Planets aligned for viewingMITCHELL, S.D. - People who enjoy gazing into the night sky may be enjoying an interesting sight in recent days.
By: Lisa Kirkie The Daily Republic, Worthington Daily Globe
MITCHELL, S.D. - People who enjoy gazing into the night sky may be enjoying an interesting sight in recent days.
In late November and early December, Dakota Wesleyan University mathematics professor Michael Farney said Venus and Jupiter are in conjunction — meaning they are close together in the sky — and are easily viewable throughout the region.
How often does this happen? Not often.
According to National Geographic, the next visible Venus-Jupiter conjunction will be on the evening of March 14, 2012, but the planets will appear farther apart in the sky.
If a person looks toward the southern or southeast horizon at night, the two planets are easily spotted this week, and have been over the past week as well. They were closer together about a week ago, and are especially noticeable right after sundown.
Venus is the lower, and brighter, of the two. Tuesday evening, Jupiter was fainter and off to the upper right of Venus.
Farney said much of the viewing depends upon where the planets are in their respective orbits. He used an example of two horses racing to explain why Venus and Jupiter are so easily seen this week.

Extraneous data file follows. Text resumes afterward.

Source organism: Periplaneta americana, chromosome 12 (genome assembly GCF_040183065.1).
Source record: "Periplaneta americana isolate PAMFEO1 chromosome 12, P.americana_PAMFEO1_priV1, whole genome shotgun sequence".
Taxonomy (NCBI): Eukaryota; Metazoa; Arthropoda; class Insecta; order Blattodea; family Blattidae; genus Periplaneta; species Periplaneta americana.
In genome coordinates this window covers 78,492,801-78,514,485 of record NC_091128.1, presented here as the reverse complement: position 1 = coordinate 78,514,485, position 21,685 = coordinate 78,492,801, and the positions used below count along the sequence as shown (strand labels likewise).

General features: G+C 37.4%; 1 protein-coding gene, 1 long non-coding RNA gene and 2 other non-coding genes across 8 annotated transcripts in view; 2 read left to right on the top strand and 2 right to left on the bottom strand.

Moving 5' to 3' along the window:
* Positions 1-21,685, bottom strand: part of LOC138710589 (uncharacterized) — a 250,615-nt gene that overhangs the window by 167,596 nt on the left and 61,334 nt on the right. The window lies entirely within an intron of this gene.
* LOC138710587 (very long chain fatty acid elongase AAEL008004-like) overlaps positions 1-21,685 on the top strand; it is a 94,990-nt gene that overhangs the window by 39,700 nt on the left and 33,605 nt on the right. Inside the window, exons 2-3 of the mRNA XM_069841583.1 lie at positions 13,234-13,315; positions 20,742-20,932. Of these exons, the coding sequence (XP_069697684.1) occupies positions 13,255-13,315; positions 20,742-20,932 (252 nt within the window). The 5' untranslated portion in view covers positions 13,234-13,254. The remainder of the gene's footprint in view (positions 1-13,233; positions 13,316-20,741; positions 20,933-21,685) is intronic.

“Imagine that you are a racehorse and that you are third from the rail,” he said. “Venus would be the second horse from the rail and Jupiter would be fifth from the rail.
“You look over your left shoulder to see Venus on the inner track coming up from behind and Jupiter way in the distance swinging round the curve. From your perspective, you see the horses almost together. The closer one would be larger and for the same reason, Venus looks brighter,” he said.
To gain a better sight of the conjunction, the Wesleyan Observatory at DWU can be utilized. However, Farney said Tuesday that the planets are now too far apart to catch them both in one field to view.
“Winter nights are cold and cloudy, making group shows difficult in general, though it has been done,” he said.